The size of participating member farms ranges from the 120 acre Harmony Valley Farm at Viroqua which dates to 1984 to the 1 acre Meadowlark Community Farm at Wonowoc that began operations in 2015. Most seem to fall into the 5 to 20 acre size range.
“Ninety percent of my food is locally grown,” Ray of Madison says. “I live alone and had to learn how to cook but I lost 40 pounds by eating more vegetables after joining a CSA farm program."
Chance to learn
Josh and Lissa Turner and their two young children Reba and J.D. were pondering their choices of a CSA farm.
“We go to the farmers market a lot and already eat a lot of vegetables and thought we’d try this,” Josh says. “We’re considering joining Vermont Valley Farm at Blue Mounds, they offer many family events which would give us a chance to learn about farming like growing crops and fixing things.”
Friends Ann Dontje and Seep Paliwal are both Madison attorneys and vegetarians who feel they can get more farm fresh vegetables through a CSA farm than anywhere else. So they were making the rounds of the farm displays in order to select a provider.
Note — this is the third CSA Open House I’ve attended and interestingly, no one I’ve talked with has yet mentioned price as one of their major selection points in picking a farm from which to buy.
Lots of benefits
I asked Erika Jones, executive director of the CSA coalition if $600 for a 20-week vegetable supply wasn’t a steep price.
“Not really,” she says. “It’s $30 a week for the 20 week season, enough to feed a growing family of four. It’s a regular supply of nutritious food."
Several of the people I talked with added that many of the farms have family get togethers, u-pick events and offer a chance for people to work on the farm as partial payment. “It’s a place we can make friends and spend time on a farm." “It’s also joining a new community of people that we would not get to meet elsewhere,” parents of a couple of young children proclaimed.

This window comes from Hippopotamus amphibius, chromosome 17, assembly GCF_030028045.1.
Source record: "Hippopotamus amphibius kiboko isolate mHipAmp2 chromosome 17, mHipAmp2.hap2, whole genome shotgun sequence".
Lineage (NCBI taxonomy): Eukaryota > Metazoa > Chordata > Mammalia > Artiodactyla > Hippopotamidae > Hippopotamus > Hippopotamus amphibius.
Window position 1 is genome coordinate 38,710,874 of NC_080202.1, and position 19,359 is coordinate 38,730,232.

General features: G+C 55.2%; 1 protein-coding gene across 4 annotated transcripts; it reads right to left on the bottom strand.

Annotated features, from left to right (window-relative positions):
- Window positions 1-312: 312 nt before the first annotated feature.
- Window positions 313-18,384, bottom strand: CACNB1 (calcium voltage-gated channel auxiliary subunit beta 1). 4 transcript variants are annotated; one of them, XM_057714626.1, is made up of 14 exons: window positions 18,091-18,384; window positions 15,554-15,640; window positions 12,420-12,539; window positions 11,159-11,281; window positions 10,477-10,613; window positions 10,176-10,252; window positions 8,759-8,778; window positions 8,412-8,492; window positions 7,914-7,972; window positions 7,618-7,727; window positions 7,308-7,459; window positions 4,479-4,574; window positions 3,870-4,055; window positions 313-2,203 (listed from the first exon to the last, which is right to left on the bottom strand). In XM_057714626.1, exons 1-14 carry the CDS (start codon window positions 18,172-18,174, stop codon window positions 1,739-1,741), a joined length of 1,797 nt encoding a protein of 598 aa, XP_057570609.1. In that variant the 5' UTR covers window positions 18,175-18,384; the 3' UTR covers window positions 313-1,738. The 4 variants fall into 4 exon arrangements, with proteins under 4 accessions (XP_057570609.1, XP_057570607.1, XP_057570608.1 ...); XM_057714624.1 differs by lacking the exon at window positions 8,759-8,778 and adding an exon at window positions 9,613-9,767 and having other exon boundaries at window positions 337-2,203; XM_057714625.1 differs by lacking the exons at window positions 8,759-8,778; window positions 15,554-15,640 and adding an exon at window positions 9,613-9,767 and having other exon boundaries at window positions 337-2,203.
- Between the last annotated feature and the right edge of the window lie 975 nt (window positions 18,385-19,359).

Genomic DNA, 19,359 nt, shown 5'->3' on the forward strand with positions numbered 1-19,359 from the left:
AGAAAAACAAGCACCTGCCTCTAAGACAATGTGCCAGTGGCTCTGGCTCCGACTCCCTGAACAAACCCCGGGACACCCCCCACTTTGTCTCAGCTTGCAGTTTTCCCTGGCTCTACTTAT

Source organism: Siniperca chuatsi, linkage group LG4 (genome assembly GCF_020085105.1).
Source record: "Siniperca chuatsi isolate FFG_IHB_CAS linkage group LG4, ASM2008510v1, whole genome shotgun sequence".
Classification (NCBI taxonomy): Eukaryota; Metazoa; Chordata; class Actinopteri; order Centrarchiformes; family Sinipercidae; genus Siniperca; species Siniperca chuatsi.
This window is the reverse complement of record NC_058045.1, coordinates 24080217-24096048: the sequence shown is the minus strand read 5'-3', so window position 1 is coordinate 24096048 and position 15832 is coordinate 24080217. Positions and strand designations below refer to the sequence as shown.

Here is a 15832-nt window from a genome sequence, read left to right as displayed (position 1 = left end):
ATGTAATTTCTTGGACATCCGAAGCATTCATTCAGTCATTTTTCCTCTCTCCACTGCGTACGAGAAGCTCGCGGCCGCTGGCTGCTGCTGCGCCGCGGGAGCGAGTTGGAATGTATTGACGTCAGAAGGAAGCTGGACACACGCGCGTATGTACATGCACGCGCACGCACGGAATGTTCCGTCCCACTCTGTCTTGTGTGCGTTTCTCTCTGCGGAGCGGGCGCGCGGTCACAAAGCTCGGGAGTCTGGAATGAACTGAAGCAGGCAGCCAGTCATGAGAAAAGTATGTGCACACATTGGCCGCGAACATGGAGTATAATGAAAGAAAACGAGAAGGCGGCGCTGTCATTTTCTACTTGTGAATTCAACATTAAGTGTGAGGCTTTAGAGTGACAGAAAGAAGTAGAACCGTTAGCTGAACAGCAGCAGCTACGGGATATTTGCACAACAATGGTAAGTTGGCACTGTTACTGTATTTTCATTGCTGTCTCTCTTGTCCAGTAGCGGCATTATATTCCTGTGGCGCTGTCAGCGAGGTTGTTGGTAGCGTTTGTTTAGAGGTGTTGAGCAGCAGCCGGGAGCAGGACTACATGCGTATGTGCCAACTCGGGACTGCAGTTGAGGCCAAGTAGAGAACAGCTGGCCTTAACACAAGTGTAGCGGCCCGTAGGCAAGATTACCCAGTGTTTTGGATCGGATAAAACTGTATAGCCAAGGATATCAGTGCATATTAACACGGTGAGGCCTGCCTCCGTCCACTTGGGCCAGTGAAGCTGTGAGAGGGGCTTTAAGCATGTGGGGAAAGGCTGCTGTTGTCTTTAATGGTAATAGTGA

Most certainly buying decisions do center on organic, non-GMO, natural food, raised by friendly, local, small family farms. It’s also true that buyers are not all sure what these terms actually mean but do associate them with better food and health.
It’s probably true that many traditional dairy farms milking hundreds of cows and crop farmers cropping a section or two of land might scoff at a vegetable grower farming a mere three or five acres of land and consider it a hobby farm. Don’t. One CSA farm I talked with regularly sells 150 shares at $600 each plus smaller shares.
Getting paid upfront
It seems CSA farms do some things that regular farms can only envy, like: Getting paid up front before producing the product is one and the close relationships with their customers via newsletters, farm visits and special events, are others. (Of course dairy breakfasts, open houses and farm tours offer education for so many and are routine farm events.)
Is it possible that we in traditional agriculture have erred in publicizing our big farm equipment, big dairy herds and large farms, automated systems and high volume food production? Perhaps a better direction would be to talk about the farm families doing the farming and how they love what they do.
Just a thought.
John Oncken is owner of Oncken Communications. He can be reached at 608-222-0624, or email him at email@example.com.